The decay is allowed, so the term presents in formula (24). The values are negative for the all sets of the lattice data and showed in Table 4.

We found the value at lattice spacing and at for the lattice volume , and quark mass .

At the lowest quark mass we obtained using for fitting formula (24).

Note also that the energy shows the qualitative tendency of flattening at large magnetic field so that it should not turn to zero and cause the phase transition, in complete similarity to meson case studied earlier Luschevskaya:2015b (). The decrease at very large fields is likely to be compensated by higher hyperpolarizabilities. Still, the quantitative analysis of this behaviour requires more investigations.

6 Conclusions

We have calculate the magnetic dipole polarizability of the charged pion for several lattice spacings, lattice volumes and bare lattice quark mass . For the lattice volume and the lattice spacing we obtain the value . At finest lattice with the lattice spacing and the volume we get . We found the agreement of this result with the observation of COMPASS collaboration.

We have explored the energy dependence of neutral pion off the external Abelian magnetic field and have found its dipole magnetic polarizability and hyperpolarizability. The dipole magnetic polarizability depends on the lattice quark mass and the chiral extrapolation was performed. In the chiral limit we have obtained the magnetic dipole polarizability of the is equal to for the lattice volume and the lattice spacing , that is close to the prediction of the ChPT Aleksejevs:2013 ().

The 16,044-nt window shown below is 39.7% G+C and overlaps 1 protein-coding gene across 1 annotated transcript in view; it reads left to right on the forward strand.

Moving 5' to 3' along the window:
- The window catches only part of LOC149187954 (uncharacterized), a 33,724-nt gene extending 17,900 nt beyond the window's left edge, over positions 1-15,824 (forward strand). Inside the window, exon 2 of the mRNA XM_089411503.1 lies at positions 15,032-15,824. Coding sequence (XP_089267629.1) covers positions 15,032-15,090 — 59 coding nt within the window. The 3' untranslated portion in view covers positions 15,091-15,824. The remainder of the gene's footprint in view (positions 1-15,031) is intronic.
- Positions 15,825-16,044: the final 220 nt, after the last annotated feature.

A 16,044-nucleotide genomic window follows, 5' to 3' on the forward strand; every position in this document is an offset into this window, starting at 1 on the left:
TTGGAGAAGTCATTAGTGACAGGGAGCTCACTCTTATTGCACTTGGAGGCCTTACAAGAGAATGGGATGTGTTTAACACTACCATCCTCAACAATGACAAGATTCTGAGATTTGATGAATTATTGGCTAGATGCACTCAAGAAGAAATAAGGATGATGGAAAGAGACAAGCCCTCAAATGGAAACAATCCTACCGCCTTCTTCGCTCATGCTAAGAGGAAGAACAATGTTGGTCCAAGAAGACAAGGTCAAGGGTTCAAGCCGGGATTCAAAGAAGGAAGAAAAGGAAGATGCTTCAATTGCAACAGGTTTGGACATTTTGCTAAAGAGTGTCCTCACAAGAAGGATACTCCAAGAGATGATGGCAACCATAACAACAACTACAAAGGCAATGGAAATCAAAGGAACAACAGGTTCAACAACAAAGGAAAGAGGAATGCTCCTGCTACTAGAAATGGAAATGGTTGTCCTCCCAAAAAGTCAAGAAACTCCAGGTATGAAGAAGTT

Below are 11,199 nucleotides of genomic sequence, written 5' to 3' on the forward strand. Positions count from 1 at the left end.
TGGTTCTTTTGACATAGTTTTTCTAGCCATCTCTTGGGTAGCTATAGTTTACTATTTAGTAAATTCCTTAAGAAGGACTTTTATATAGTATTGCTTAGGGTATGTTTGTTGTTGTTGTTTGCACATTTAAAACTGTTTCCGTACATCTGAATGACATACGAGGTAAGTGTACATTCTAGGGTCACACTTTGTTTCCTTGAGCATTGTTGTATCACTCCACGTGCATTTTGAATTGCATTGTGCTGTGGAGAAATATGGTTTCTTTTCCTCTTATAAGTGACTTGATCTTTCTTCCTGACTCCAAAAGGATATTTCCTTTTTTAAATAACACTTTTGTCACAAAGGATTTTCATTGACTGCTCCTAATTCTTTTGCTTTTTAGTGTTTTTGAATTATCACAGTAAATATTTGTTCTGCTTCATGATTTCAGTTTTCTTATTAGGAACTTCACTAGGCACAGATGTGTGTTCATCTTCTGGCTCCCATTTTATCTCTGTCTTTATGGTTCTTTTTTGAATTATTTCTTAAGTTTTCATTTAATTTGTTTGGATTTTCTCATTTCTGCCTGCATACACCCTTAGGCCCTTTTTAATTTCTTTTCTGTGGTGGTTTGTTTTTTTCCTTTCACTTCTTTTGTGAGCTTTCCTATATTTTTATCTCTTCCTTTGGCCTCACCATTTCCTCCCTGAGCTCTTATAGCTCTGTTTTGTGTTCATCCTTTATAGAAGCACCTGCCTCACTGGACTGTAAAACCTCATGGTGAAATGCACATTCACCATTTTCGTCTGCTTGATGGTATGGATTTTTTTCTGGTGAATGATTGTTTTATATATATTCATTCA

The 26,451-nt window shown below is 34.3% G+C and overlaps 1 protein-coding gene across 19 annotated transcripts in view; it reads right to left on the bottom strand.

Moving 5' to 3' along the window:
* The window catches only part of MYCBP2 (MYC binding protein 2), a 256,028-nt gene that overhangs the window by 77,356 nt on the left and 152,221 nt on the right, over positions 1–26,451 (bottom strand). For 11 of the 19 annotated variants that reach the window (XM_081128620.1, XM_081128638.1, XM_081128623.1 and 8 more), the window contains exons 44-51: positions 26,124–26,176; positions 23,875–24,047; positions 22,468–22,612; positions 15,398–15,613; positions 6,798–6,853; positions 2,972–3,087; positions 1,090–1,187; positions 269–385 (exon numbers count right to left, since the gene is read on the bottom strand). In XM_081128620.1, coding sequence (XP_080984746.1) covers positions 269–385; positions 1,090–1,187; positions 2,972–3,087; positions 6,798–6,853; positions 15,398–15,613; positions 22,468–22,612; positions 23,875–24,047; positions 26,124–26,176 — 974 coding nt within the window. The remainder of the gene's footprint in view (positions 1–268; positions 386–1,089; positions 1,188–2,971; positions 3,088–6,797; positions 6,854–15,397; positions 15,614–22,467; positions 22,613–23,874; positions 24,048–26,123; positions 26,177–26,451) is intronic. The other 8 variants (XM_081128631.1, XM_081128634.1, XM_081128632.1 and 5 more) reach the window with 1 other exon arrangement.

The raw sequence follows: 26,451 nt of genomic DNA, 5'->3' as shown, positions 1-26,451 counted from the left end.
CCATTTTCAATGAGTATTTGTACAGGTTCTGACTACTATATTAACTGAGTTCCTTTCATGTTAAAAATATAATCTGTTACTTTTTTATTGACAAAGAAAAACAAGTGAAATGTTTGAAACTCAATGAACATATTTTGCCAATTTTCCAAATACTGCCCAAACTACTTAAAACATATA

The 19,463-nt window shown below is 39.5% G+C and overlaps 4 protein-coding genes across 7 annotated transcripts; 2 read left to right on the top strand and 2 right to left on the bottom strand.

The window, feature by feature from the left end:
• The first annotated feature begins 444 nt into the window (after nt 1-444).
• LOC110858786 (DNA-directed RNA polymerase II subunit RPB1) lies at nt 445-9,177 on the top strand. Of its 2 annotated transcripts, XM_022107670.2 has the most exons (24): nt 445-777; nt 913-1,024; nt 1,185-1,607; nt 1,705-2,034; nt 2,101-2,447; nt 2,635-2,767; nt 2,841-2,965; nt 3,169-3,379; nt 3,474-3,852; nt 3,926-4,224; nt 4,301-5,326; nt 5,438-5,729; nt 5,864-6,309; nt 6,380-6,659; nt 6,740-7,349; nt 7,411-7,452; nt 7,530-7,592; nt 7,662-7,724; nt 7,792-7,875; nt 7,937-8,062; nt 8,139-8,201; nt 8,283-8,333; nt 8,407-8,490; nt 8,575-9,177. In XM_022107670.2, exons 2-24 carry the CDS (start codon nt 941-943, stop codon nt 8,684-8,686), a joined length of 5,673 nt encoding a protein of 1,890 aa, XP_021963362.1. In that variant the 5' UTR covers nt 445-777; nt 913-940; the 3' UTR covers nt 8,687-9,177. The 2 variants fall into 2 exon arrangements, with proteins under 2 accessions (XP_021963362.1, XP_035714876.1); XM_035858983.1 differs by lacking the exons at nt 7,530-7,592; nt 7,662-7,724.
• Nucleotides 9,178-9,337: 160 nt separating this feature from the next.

The contribution of the hyperpolarizability have been also revealed to the energy at considered strong magnetic field. This is very tiny effect and for the all sets . For the finest lattice with spacing we found . We have observed qualitative behaviour of energy which is not favouring the appearance of tachyonic mode and phase transition.

7 Acknowledgements

O.T. is indebted to A. Guskov and M. Ivanov for useful discussions.

The authors are grateful to FAIR-ITEP supercomputer center where these numerical calculations were performed. This work is completely supported by a grant from the Russian Science Foundation (project number 16-12-10059).

/d.o.f.
Table 2: The magnetic dipole polarizability and hyperpolarizability of , its errors and /d.o.f. of fit (20) to the data at for the bare quark masses , various lattice volumes and spacings.
/d.o.f.
Table 3: The magnetic dipole polarizability of , its error and /d.o.f. obtained from fit (23) to the lattice data at for various bare quark masses, lattice volume and lattice spacing . For the lattice the fit was done at .
/d.o.f.
Table 4: The magnetic dipole polarizability and hyperpolarizability of , its errors and /d.o.f. obtained from the fit (24) to the lattice data at for various quark masses, lattice volumes , and lattice spacings , .